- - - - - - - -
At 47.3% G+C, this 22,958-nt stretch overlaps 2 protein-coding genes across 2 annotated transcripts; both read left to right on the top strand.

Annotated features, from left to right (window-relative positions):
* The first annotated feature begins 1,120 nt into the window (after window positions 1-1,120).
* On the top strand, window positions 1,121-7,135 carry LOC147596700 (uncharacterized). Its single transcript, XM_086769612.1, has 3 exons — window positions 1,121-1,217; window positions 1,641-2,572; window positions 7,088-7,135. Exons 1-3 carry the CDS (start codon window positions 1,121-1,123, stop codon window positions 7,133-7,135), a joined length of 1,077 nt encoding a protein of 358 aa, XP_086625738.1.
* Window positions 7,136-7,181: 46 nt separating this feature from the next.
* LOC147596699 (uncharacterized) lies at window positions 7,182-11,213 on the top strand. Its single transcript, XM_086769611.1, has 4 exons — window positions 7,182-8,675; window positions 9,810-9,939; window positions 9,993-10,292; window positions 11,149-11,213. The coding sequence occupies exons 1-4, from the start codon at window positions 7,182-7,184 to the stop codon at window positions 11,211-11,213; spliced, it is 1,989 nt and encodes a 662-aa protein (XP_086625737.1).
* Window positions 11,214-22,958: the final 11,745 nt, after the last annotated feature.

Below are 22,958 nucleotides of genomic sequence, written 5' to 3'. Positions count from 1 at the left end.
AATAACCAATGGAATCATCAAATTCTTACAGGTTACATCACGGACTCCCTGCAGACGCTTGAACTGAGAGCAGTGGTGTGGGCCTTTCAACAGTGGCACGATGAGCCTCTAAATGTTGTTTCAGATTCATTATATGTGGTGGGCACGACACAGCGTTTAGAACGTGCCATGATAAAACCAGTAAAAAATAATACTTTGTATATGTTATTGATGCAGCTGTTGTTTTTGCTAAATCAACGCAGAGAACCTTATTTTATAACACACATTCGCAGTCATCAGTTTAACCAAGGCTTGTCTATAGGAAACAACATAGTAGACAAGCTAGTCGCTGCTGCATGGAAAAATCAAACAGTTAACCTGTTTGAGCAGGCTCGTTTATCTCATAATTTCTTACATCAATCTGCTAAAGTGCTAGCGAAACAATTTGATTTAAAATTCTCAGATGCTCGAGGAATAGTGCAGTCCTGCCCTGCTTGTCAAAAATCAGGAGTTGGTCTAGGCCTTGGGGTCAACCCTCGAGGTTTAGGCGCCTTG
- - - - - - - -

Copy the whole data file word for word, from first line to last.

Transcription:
At 47.3% G+C, this 22,958-nt stretch overlaps 2 protein-coding genes across 2 annotated transcripts; both read left to right on the top strand.

Annotated features, from left to right (window-relative positions):
* The first annotated feature begins 1,120 nt into the window (after window positions 1-1,120).
* On the top strand, window positions 1,121-7,135 carry LOC147596700 (uncharacterized). Its single transcript, XM_086769612.1, has 3 exons — window positions 1,121-1,217; window positions 1,641-2,572; window positions 7,088-7,135. Exons 1-3 carry the CDS (start codon window positions 1,121-1,123, stop codon window positions 7,133-7,135), a joined length of 1,077 nt encoding a protein of 358 aa, XP_086625738.1.
* Window positions 7,136-7,181: 46 nt separating this feature from the next.
* LOC147596699 (uncharacterized) lies at window positions 7,182-11,213 on the top strand. Its single transcript, XM_086769611.1, has 4 exons — window positions 7,182-8,675; window positions 9,810-9,939; window positions 9,993-10,292; window positions 11,149-11,213. The coding sequence occupies exons 1-4, from the start codon at window positions 7,182-7,184 to the stop codon at window positions 11,211-11,213; spliced, it is 1,989 nt and encodes a 662-aa protein (XP_086625737.1).
* Window positions 11,214-22,958: the final 11,745 nt, after the last annotated feature.

Below are 22,958 nucleotides of genomic sequence, written 5' to 3'. Positions count from 1 at the left end.
AATAACCAATGGAATCATCAAATTCTTACAGGTTACATCACGGACTCCCTGCAGACGCTTGAACTGAGAGCAGTGGTGTGGGCCTTTCAACAGTGGCACGATGAGCCTCTAAATGTTGTTTCAGATTCATTATATGTGGTGGGCACGACACAGCGTTTAGAACGTGCCATGATAAAACCAGTAAAAAATAATACTTTGTATATGTTATTGATGCAGCTGTTGTTTTTGCTAAATCAACGCAGAGAACCTTATTTTATAACACACATTCGCAGTCATCAGTTTAACCAAGGCTTGTCTATAGGAAACAACATAGTAGACAAGCTAGTCGCTGCTGCATGGAAAAATCAAACAGTTAACCTGTTTGAGCAGGCTCGTTTATCTCATAATTTCTTACATCAATCTGCTAAAGTGCTAGCGAAACAATTTGATTTAAAATTCTCAGATGCTCGAGGAATAGTGCAGTCCTGCCCTGCTTGTCAAAAATCAGGAGTTGGTCTAGGCCTTGGGGTCAACCCTCGAGGTTTAGGCGCCTTG